• the establishment of an integrated team of senior representatives of the FNNND, Yukon government, RCMP and Village of Mayo to oversee the implementation of the Action Plan and, where appropriate, make suggestions for its effective and efficient implementation;

• the establishment of proactive action to warn and protect people who use drugs;

• the availability of treatment opportunities for FNNND citizens; and

• other appropriate steps and measures.

Following question period Wednesday, Yukon Party MLA Brad Cathers told reporters the responses to his earlier queries from Health and Social Services Minister Tracy-Anne McPhee and Premier Ranj Pillai “left a lot to be desired.

“In the area of the substance use health emergency that the government declared last year, we’ve seen what we view as a real lack of action on prevention, treatment and enforcement, including the lack of action in creating new addictions treatment spaces.

“It’s just last April that the chief superintendent of the RCMP (Scott Sheppard) noted that they had yet to see a single new frontline officer position since the Liberal government had taken office.”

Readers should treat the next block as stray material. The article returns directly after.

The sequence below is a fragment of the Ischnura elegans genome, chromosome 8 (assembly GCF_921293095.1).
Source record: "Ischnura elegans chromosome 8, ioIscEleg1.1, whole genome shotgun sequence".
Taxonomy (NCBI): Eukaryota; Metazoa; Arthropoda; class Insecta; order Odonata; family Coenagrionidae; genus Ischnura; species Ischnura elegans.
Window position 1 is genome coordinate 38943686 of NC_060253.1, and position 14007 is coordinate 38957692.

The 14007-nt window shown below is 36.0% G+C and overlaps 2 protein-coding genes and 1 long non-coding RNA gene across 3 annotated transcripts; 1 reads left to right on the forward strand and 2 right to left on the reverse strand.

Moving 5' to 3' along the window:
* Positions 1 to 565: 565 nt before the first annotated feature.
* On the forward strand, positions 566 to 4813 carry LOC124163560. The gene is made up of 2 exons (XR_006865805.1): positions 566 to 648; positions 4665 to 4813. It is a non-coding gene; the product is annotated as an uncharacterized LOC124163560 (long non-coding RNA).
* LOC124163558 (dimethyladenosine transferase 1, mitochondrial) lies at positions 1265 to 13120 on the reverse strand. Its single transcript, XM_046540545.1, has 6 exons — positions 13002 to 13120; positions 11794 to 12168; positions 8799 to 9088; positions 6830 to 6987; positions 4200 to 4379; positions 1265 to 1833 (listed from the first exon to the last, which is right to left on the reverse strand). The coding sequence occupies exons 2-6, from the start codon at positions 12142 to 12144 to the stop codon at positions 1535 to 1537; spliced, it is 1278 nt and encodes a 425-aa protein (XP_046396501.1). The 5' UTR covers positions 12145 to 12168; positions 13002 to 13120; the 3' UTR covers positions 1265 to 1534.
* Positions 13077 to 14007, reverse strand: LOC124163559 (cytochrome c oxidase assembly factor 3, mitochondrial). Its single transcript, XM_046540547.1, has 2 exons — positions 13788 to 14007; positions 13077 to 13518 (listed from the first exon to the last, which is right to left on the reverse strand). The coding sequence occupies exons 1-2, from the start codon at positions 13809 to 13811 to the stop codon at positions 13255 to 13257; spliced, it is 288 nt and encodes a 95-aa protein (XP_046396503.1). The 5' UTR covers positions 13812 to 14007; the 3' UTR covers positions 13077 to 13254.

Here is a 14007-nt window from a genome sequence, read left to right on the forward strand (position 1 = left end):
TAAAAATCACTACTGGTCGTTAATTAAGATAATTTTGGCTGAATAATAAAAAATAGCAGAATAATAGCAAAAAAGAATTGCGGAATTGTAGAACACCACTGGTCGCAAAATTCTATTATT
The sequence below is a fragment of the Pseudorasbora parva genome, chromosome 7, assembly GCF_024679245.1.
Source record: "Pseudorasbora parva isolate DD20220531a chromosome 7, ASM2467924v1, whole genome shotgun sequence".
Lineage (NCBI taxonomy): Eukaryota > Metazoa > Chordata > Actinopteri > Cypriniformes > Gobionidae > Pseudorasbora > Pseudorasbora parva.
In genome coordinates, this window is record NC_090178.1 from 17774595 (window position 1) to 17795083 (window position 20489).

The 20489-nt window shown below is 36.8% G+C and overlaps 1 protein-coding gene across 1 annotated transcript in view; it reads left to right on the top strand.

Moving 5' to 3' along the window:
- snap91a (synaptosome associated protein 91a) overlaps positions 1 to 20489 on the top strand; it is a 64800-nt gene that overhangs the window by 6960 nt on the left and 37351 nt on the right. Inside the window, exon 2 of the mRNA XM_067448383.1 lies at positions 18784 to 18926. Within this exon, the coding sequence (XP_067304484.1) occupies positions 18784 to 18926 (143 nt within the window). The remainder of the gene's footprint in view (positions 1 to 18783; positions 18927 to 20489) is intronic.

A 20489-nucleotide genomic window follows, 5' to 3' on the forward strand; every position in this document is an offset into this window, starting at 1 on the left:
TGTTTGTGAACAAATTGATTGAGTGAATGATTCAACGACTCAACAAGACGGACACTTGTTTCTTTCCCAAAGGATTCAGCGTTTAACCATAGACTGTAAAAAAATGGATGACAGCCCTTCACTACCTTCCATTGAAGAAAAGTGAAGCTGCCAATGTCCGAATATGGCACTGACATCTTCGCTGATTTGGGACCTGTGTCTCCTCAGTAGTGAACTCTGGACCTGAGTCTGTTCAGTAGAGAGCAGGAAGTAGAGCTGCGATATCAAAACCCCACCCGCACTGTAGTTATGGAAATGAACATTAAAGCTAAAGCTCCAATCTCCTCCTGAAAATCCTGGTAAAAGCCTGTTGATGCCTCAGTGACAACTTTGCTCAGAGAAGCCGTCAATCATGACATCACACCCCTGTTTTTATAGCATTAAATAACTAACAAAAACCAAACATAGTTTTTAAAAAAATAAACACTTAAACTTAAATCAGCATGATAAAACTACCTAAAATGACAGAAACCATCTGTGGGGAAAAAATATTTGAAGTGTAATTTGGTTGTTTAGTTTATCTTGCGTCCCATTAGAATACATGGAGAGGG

Cathers said the First Nation’s declaration of an opioid emergency in the area is clearly a call for more action by government, and that the village of Mayo and the NND council are also calling for more action.

“That should include both expanding the addictions treatment services that are available to people in the area as well as increasing enforcement by providing more RCMP resources in the Mayo area,” Cathers said.

“We would like to see the Yukon government working with the First Nation, with the village of Mayo and with the RCMP on how to respond to all parts of this crisis in the area.”

Asked about the effectiveness of a mental health services hub in Dawson City, Cathers stated, “Dawson City is not in Mayo. It’s a long ways away when there’s a crisis in a community.”

He recalled that the 2021 resignation of then-Mayo-Tatchun MLA Don Hutton from the Liberal caucus two years ago was “over a lack of action in dealing with the substance abuse crisis within his riding, that he also felt that this Liberal government had not taken sufficient action for a number of years in responding to the crisis that was developing.”